Author Topic: Touring on 24 spoke wheels.  (Read 1081 times)

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Offline jimjamm18

Touring on 24 spoke wheels.
« on: March 10, 2022, 10:00:36 am »
Hello all,

I’m planning to head down the West Coast (Van. To Mexico)  this summer. I have a 2020 Trek Domane SL5. I haven’t been able to get a dedicated touring bike yet.

I did a 6 day 900km tour on roads last summer on the stock Domane and everything worked fine. Only thing I noticed is if I stood up to put power down there was some extra flex (felt like in the wheels). But all told the bike held up fine.

On the Trek website they state the Domane can handle a rider weight of 275lbs. My weight combined with gear will be around 220-230lbs.

So. Should I just spend the extra couple hundred bucks (budget is already tight) and get new wheels, or y’all think I’d be ok riding the stock wheels.

Thanks all.


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Offline John Nettles

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Re: Touring on 24 spoke wheels.
« Reply #1 on: March 10, 2022, 10:15:58 am »
The PC is a wonderful route so you should have a great time!

In regarding the wheels, I guess you could do it on 24 spokes but I would be careful about stomping on the pedals for having strong lateral forces on the wheels.  The rim is also a big factor in the wheel strength and I don't know anything about your rim. 

The thing to remember is that the more spokes you have on a properly built wheel, 1) the less chance of breaking a spoke since each spoke is carrying less of the load; 2) if one spoke does break, the rims is less likely to go out of true; 3) and the more stress/weight you can put on a wheel without issues.  The inverse is true also with less spokes. So if you end up with a broken spoke, I would be very careful to fix it as soon as possible so others don't start to break or you could "taco" the rim which would put an immediate damper on the tour.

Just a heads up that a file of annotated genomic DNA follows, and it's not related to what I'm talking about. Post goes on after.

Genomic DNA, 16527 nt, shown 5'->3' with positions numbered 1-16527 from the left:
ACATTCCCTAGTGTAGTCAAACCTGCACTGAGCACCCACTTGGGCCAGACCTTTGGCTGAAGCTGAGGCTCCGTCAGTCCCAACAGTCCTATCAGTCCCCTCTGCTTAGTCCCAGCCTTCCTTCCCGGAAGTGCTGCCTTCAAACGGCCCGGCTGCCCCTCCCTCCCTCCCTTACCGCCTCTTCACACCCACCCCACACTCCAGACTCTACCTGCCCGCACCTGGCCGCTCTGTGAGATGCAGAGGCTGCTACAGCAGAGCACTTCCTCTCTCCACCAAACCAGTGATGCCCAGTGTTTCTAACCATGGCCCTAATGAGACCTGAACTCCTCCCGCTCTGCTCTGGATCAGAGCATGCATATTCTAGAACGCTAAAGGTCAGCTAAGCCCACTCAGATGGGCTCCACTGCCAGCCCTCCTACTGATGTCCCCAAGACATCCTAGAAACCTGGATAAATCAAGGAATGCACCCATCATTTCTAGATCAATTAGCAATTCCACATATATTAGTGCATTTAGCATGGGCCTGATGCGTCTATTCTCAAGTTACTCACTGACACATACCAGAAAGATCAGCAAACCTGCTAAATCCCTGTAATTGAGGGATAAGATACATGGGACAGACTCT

Another way to help strength the wheel is use as big a volume tire as possible. Of course, this heavier tire will cause more energy to be used but if it helps the wheel it might be a less expensive way to look at it to give your a buffer.

In the old days, a "bullet proof" wheel always meant 48 spokes.  With today's rims, you can achieve a mostly bullet proof with 36 (touring tandems might need more).  And for what you will spend on a decent set of new wheels, you might just look at  a used touring bike with decent wheels already on it.  I occasionally see a deal where the parts are definitely worth more than the sum.

Finally, take a look at the way Pete packs and seriously consider each item you carry if you really need it.  The less weight you carry, the less likely you need stronger wheels.

Whatever you do, have a wonderful trip!

Offline jimjamm18

Re: Touring on 24 spoke wheels.
« Reply #2 on: March 10, 2022, 11:15:10 am »
Hi John. Thanks for the ideas, especially around wheel integrity if spokes are breaking. The wheels are just a standard aluminum wheel. Bontrager affinity. I’ll be rolling on 32c so hopefully that helps. I think I just have to be careful to not put too much power down as you mentioned.

Cheers!!


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Offline staehpj1

Re: Touring on 24 spoke wheels.
« Reply #3 on: March 10, 2022, 04:59:07 pm »
Depending on how you pack you may or may not want a touring bike or even sturdier wheels.  Total weight doesn't tell the whole story.  Weight of gear  carried on the bike is different than body weight in that you can and do absorb some of the impacts and vibrations with your legs and arms.

Packing really ultralight you might choose to ride the same bike as you'd ride unloaded or close to it.  As you add more and more weight on the bike that makes less and less sense.

I rode the Southern Tier on my old 1990 Cannondale crit racing bike.  It had 32 spokes on back and 24 on front.  I had a base gear weight of 14 pounds.  I'd do it again and I am heavier than you based on the weight you mentioned.  Maybe quite a bit heavier if your gear weighs much.

I'd probably start out on fatter tires this time.  I started out on 23mm gatorskines that I wanted to wear out and switched to 25mm gatorskins when they wore out.  I'd likey start out on 25mm and I might even consider 28mm if they fit.  It wasn't unbearable nt the 23mm did buzz pretty bad on the Texas chipseal.  The 25mm were noticeably better.

Offline froze

Re: Touring on 24 spoke wheels.